But then sometimes things will happen that remind me of how nice it would be to have a partner in all of this.

Like when I work an 80 hour week and still have to take care of the dog and make my own dinner.

Or when I finally get a long weekend after some very busy weeks, and then realize that I need to buy groceries and do laundry and run errands.

Or when I treat myself to Starbucks, but it doesn’t have quite the same feel as I imagine having someone hand me a fresh cup of coffee on an early morning would.

Or when I have to take my car into the shop for the 4th time in two months and so I can’t make it to the gym because I don’t have a ride. And even though they assured me I wasn’t wasting money, I realize I’ve now spent almost $2000 to fix a car with an estimated trade-in value of $750. And I can’t help but wonder if maybe it would be different if it had been my husband taking the car in.

Or when I realize I’m going to need to buy a new car soon, but I have no idea how to do that and no one to help me make the decision because as much as my friends can give me advice, ultimately the decision comes down to me.

It is when I am faced with those types of decisions that I feel the weight of singleness. I have no problem making the fun decisions on my own – where to eat, what to watch, how to spend a Saturday evening, etc. But when those weightier decisions come along, the ones that involve more money or greater consequences, I sometimes wish I had someone alongside me to help share the responsibility.

I’m not completely naive; I know that relationships come with their own set of difficulties and obstacles. But I also imagine that it must be nice to know that when trouble comes, you have someone there to watch your back.

Frozen, Rebellion and the Gospel

So, Disney accidentally made a movie about the gospel. Which is awesome.

(This post contains spoilers. Read at your own risk.)

A lot has been said about Frozen, both positive and negative. It’s about two sisters, which is fantastic!  It hangs a lampshade on the ridiculousness of marrying someone you just met, which is also fantastic (and funny)! And yes, it is problematic that there are no people of color. And it’s a bit weird that the sisters have essentially the exact same facial features and bear a striking resemblance to Rapunzel and apparently that’s because it’s hard to draw women with emotion, but hey, nothing’s perfect.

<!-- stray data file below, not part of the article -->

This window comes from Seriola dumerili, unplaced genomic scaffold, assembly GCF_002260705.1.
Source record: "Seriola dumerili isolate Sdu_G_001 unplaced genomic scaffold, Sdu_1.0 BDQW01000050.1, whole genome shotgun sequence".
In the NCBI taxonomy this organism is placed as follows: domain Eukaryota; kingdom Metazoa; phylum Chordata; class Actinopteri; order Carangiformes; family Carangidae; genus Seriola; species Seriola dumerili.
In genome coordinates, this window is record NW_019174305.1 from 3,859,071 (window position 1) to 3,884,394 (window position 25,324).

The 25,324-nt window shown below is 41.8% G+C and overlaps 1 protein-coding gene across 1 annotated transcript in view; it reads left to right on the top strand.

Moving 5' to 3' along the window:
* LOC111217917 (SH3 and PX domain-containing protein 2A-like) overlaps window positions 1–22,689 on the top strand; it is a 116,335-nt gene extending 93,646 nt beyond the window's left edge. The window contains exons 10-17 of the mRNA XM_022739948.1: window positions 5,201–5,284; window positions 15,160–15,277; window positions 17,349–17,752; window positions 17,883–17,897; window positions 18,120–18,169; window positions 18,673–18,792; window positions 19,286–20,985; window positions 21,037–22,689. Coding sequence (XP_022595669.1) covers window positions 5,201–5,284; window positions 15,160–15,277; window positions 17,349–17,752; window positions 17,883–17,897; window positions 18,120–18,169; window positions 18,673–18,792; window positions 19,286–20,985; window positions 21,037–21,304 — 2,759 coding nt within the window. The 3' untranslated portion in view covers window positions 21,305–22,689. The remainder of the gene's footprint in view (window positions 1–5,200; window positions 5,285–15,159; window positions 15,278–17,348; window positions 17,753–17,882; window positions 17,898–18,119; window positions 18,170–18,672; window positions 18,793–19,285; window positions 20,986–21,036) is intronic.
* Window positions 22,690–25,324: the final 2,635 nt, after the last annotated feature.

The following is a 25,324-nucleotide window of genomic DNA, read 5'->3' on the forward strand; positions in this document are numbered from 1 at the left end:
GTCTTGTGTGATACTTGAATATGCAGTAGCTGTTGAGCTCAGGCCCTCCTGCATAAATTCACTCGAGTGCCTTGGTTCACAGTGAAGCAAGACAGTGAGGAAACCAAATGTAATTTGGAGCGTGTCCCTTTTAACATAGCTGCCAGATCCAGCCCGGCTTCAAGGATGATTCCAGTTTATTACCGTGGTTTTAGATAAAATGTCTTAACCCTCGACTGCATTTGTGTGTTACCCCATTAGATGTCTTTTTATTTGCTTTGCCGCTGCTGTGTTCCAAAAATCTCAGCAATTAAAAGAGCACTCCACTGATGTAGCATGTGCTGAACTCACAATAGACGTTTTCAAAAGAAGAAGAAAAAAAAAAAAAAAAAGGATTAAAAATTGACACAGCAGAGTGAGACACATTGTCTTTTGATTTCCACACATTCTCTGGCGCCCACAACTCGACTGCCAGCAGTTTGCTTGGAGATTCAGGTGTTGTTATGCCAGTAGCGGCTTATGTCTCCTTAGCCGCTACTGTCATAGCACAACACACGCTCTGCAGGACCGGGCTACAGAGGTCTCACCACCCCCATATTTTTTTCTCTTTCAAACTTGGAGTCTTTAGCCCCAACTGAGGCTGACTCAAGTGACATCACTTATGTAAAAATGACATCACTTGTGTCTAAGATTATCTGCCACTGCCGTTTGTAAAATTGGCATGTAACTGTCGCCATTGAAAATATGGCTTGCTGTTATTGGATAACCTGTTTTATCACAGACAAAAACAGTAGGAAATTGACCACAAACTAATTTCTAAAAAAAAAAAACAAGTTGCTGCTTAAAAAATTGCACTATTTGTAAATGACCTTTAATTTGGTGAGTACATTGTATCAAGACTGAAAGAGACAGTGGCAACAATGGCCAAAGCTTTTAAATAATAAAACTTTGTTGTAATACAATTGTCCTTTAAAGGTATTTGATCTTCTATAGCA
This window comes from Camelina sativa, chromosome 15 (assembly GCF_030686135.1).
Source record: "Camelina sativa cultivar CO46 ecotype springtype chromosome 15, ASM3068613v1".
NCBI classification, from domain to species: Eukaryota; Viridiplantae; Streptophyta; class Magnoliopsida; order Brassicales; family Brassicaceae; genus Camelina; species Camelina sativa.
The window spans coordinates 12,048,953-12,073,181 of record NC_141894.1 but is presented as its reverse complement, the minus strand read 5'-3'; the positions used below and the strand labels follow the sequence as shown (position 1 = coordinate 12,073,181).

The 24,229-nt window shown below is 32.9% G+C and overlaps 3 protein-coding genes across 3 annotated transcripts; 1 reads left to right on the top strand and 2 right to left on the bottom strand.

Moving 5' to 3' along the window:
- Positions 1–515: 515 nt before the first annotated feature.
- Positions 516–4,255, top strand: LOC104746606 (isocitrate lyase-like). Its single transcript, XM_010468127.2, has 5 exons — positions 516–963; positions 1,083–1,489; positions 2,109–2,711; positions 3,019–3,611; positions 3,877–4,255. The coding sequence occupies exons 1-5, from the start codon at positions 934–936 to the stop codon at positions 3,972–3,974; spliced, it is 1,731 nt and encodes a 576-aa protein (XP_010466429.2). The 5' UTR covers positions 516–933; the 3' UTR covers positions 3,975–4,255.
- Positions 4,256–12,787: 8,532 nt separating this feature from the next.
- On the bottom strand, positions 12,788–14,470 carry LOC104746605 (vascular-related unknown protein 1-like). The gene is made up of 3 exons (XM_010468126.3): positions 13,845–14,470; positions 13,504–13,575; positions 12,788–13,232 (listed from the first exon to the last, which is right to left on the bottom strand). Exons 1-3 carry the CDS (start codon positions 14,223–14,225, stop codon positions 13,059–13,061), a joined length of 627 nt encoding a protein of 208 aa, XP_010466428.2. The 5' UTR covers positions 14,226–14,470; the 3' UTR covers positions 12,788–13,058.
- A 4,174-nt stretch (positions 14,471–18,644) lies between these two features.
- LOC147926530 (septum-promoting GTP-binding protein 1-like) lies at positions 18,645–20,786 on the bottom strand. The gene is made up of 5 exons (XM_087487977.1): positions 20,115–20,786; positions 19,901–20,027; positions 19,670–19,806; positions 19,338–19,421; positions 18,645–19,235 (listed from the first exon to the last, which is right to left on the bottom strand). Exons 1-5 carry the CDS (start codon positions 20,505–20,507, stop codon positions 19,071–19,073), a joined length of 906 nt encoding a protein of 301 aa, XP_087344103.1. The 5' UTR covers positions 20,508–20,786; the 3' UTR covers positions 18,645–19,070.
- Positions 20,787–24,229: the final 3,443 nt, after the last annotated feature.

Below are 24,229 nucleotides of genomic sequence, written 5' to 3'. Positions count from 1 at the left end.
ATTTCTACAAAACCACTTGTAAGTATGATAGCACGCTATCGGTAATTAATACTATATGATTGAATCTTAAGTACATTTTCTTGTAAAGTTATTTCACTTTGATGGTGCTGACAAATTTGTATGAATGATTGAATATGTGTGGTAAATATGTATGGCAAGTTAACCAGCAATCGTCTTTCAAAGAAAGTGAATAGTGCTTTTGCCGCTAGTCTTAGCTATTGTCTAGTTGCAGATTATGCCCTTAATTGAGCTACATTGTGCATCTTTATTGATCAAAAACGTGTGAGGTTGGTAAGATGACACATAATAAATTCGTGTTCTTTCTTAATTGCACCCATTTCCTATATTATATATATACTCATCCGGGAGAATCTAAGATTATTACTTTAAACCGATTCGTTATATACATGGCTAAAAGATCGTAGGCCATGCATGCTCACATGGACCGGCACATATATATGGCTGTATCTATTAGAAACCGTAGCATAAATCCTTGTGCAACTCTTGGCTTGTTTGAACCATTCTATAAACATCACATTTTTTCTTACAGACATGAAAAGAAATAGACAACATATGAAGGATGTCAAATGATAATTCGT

Most of the conversation around the movie seems to be centered around the song “Let it Go,” which is a fantastic song and is exquisitely performed by Idina Menzel (aka Elphaba from Wicked, aka Maureen from Rent, aka the woman whose voice I would kill to have). It’s become this huge phenomenon, this anthem of embracing yourself and throwing off the shackles of expectation. I’ve seen a lot of talk on the internet about how much people relate to the song and how great it is to see Elsa stop concealing her true nature and becoming who she was meant to be, with quite a bit of sass thrown in for good measure. She is rebelling against the rules and restrictions that have been placed on her for so many years, both by herself and the society around her. Obviously, this is a message that resonates with people, particularly those who feel marginalized by society for whatever reason.